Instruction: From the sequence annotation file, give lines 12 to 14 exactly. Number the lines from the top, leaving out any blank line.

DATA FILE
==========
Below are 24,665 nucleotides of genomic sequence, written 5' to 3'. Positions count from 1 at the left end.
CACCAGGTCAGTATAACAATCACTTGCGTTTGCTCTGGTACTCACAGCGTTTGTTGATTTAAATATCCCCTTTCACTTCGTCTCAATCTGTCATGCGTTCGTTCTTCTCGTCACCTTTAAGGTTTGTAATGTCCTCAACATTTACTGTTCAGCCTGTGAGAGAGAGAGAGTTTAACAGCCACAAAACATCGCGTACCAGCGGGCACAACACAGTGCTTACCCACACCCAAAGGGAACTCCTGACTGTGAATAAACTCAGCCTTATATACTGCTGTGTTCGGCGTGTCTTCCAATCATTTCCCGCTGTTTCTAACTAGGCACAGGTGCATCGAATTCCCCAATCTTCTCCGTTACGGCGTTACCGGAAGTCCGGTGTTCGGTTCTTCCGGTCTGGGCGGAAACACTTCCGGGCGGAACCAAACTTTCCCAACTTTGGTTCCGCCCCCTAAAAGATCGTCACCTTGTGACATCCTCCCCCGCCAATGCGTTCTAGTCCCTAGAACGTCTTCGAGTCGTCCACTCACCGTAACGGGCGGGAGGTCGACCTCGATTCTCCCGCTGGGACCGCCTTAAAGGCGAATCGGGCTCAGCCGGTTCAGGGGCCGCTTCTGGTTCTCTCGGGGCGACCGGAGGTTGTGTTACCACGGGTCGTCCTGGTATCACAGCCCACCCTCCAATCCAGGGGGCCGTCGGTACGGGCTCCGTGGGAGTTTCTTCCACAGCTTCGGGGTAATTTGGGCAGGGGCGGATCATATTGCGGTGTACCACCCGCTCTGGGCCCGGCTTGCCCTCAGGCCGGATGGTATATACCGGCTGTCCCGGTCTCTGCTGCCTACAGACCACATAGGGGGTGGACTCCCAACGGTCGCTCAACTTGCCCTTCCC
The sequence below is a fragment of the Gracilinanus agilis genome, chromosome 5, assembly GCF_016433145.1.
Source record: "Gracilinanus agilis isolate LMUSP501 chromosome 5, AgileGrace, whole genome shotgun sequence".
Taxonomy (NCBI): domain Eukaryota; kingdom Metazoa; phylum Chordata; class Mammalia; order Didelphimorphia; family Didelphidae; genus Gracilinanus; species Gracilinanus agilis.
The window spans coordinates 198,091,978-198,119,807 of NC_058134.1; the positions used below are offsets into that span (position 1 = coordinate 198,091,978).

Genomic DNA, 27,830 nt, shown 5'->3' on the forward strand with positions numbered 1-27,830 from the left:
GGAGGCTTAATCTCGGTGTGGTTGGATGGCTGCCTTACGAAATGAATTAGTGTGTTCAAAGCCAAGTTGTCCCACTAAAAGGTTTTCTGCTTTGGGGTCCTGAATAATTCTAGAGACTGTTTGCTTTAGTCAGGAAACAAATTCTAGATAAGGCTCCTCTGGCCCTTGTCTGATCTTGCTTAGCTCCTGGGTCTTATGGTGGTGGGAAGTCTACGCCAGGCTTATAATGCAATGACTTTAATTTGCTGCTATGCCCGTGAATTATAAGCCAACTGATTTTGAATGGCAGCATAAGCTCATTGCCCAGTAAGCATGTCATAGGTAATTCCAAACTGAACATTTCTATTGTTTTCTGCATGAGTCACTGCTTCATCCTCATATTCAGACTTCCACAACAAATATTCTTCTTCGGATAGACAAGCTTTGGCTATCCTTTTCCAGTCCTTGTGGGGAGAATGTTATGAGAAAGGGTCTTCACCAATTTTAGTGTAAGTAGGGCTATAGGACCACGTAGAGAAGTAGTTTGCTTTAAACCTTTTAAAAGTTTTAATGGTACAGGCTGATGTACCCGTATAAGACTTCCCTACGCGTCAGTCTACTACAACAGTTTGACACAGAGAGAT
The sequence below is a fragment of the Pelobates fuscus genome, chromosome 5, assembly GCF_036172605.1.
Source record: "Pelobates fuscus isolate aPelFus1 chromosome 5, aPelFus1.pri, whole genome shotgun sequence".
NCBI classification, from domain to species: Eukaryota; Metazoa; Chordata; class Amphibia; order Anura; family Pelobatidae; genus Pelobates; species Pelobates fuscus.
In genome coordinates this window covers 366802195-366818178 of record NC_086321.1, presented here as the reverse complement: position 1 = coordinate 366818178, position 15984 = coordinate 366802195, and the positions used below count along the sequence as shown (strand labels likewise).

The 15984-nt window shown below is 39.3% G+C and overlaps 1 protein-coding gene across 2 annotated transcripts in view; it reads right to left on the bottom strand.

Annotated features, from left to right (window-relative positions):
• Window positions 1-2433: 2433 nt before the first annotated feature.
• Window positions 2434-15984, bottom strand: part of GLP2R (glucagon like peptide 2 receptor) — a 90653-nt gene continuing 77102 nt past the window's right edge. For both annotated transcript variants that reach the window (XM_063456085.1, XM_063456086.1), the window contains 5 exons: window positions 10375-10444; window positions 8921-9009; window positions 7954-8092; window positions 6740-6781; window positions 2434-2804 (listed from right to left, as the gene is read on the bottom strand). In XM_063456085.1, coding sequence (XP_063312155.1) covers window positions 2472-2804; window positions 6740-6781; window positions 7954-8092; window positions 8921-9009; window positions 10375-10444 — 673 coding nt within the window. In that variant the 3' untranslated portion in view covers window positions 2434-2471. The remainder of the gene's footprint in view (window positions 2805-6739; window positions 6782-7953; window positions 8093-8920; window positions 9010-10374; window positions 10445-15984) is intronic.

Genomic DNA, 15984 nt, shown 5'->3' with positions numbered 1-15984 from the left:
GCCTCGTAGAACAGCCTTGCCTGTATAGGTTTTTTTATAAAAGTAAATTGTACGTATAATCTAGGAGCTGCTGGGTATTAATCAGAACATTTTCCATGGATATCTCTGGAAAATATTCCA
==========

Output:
In genome coordinates this window covers 366802195-366818178 of record NC_086321.1, presented here as the reverse complement: position 1 = coordinate 366818178, position 15984 = coordinate 366802195, and the positions used below count along the sequence as shown (strand labels likewise).

The 15984-nt window shown below is 39.3% G+C and overlaps 1 protein-coding gene across 2 annotated transcripts in view; it reads right to left on the bottom strand.

Annotated features, from left to right (window-relative positions):